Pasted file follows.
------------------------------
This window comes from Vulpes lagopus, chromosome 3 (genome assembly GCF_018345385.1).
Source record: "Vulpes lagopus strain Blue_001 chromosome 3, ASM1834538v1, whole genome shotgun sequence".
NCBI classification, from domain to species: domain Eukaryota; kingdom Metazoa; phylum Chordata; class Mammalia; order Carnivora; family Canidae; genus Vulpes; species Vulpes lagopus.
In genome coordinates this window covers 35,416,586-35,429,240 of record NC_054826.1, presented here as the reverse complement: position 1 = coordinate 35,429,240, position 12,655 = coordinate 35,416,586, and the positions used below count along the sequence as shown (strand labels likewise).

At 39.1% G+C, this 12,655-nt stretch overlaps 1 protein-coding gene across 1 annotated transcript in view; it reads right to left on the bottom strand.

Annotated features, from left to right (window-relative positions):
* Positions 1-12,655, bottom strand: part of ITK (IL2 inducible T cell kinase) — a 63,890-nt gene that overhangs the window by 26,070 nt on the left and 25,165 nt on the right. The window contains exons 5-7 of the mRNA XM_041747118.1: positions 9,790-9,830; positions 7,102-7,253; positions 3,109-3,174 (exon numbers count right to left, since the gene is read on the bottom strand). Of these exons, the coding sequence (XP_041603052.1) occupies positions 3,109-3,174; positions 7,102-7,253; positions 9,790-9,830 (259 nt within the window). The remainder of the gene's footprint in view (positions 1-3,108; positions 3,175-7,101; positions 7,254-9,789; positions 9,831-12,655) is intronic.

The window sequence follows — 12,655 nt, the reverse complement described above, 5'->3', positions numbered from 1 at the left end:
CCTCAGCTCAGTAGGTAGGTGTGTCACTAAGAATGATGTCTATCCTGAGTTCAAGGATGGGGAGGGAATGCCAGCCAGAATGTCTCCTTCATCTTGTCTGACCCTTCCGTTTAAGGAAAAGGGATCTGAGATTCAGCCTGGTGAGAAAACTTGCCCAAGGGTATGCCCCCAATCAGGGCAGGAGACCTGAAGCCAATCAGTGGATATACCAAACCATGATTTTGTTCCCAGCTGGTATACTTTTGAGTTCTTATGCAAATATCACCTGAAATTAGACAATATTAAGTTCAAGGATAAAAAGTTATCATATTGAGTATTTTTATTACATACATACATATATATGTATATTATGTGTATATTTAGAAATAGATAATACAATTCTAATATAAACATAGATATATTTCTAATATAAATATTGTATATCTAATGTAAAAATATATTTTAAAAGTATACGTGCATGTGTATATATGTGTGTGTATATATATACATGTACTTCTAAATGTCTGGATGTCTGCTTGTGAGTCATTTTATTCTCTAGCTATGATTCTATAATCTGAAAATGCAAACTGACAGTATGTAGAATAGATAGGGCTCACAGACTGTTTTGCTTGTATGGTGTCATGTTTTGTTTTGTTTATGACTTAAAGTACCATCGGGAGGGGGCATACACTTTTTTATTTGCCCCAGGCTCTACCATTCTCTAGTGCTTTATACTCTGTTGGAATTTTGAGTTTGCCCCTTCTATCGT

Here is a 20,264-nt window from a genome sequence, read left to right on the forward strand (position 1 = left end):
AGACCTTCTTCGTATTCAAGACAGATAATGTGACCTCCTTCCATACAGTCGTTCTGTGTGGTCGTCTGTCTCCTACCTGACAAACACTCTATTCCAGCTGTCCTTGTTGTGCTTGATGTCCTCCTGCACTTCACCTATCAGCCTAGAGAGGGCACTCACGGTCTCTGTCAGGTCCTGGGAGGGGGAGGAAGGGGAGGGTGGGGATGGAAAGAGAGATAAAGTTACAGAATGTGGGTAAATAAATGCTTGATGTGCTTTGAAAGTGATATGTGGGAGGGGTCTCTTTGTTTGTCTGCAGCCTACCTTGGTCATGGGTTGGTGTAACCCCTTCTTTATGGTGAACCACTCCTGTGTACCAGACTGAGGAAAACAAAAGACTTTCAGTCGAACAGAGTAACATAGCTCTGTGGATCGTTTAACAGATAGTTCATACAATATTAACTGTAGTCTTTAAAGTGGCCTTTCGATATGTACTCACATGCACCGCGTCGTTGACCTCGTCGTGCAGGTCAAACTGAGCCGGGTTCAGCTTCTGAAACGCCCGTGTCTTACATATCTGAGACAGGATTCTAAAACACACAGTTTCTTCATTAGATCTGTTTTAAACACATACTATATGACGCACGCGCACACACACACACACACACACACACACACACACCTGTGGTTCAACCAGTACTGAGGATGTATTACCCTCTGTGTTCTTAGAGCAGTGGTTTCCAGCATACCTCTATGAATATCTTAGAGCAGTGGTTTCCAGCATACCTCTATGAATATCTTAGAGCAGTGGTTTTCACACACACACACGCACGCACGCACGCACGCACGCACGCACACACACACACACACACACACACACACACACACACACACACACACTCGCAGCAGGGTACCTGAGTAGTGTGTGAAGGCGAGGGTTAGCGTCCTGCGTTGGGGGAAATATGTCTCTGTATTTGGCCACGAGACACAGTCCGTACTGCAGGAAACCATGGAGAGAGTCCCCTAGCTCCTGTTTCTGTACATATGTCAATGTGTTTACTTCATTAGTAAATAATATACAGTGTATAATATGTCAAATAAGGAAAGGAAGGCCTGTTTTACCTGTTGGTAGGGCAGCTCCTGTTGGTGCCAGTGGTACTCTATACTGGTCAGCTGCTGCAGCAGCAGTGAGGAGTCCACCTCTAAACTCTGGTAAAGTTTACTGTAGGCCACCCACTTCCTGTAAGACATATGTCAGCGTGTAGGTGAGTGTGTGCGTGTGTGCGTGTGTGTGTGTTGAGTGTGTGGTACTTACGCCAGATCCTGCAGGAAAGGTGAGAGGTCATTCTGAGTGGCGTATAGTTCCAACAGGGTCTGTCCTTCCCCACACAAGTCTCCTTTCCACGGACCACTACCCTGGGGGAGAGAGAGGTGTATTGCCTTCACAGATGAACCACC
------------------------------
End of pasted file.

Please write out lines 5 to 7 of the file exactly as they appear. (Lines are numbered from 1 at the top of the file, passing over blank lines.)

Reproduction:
At 39.1% G+C, this 12,655-nt stretch overlaps 1 protein-coding gene across 1 annotated transcript in view; it reads right to left on the bottom strand.

Annotated features, from left to right (window-relative positions):
* Positions 1-12,655, bottom strand: part of ITK (IL2 inducible T cell kinase) — a 63,890-nt gene that overhangs the window by 26,070 nt on the left and 25,165 nt on the right. The window contains exons 5-7 of the mRNA XM_041747118.1: positions 9,790-9,830; positions 7,102-7,253; positions 3,109-3,174 (exon numbers count right to left, since the gene is read on the bottom strand). Of these exons, the coding sequence (XP_041603052.1) occupies positions 3,109-3,174; positions 7,102-7,253; positions 9,790-9,830 (259 nt within the window). The remainder of the gene's footprint in view (positions 1-3,108; positions 3,175-7,101; positions 7,254-9,789; positions 9,831-12,655) is intronic.